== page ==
Texas Instruments

It was hard to disagree with Cramer on Texas Instruments, but I still think rating it a sell is a tad too drastic. The company recently announced disappointing earnings as well as unfavorable outlook so I get why it has fallen out of favor not only with Cramer, but also Wall Street. But looking at its numbers going into 2012, I have to think that the worst is behind it.

The company’s biggest challenge continues to be its tough competition. With state-of-the-art lower-cost manufacturing in place, this should allow the company to compete more effectively on price without risking margins. Price competition/margin trade-off is a seemingly ever-present concern for investors within the chip sector. Another challenge for the company is convincing investors that it is time to reconsider chips.

I will concede that the upside on the company may be limited, but it is far from a sell when one considers that the company is already (arguably) below its fair market value. Investors should also consider that cash flow conversion question - the extent to which TI is undervalued today really does seem to hinge on just how good the long term margin potential is.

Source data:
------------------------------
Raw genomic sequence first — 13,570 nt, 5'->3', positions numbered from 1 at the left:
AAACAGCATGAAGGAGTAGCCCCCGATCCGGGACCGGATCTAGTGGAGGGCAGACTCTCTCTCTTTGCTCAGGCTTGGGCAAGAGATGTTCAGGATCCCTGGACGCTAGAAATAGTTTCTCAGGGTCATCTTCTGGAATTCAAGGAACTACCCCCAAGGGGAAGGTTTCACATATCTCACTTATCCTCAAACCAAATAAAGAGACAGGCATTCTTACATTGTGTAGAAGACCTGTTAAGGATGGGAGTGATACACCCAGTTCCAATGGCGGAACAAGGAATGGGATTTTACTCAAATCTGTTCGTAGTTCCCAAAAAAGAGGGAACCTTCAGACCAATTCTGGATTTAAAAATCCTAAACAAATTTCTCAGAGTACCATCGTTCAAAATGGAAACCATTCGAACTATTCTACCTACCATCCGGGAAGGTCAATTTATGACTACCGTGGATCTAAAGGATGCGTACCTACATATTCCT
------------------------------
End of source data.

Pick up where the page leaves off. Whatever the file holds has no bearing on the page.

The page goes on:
E*Trade

E*Trade was also recommended as a sell by Cramer. Though it was hard to disagree with the call on account of its less than stellar DARTs (Daily Average Revenue Trades), I had to. These were down 10% and 11%, respectively, for quarter and yearly figures. But I attributed the poor numbers to the disastrous summer experienced in the bear market as investors opted to stay away. Figures that I believe will return when optimism also comes back.

But the company is not alone in that regard as TD Ameritrade as well as Charles Schwab fared pretty consistently. E*Trade's online retail brokerage business, however, is still performing well, contributing to the company's ability to stay afloat. Overall, the brokerage business remains relatively healthy, despite the huge meltdown of the stock market this past year.

The company’s stock has taken a beating this year and it is hard for me to consider it a sell since it is already hovering near its 52-week low. As with anything in the market making money on this stock will require some patience. While I would not recommend it a buy at the moment, taking a loss by selling at current levels is far from prudent.

Disclosure: I am long AAPL, ORCL.

Source: 2 Technology Buys And 4 Sells From Cramer, And Why He's Wrong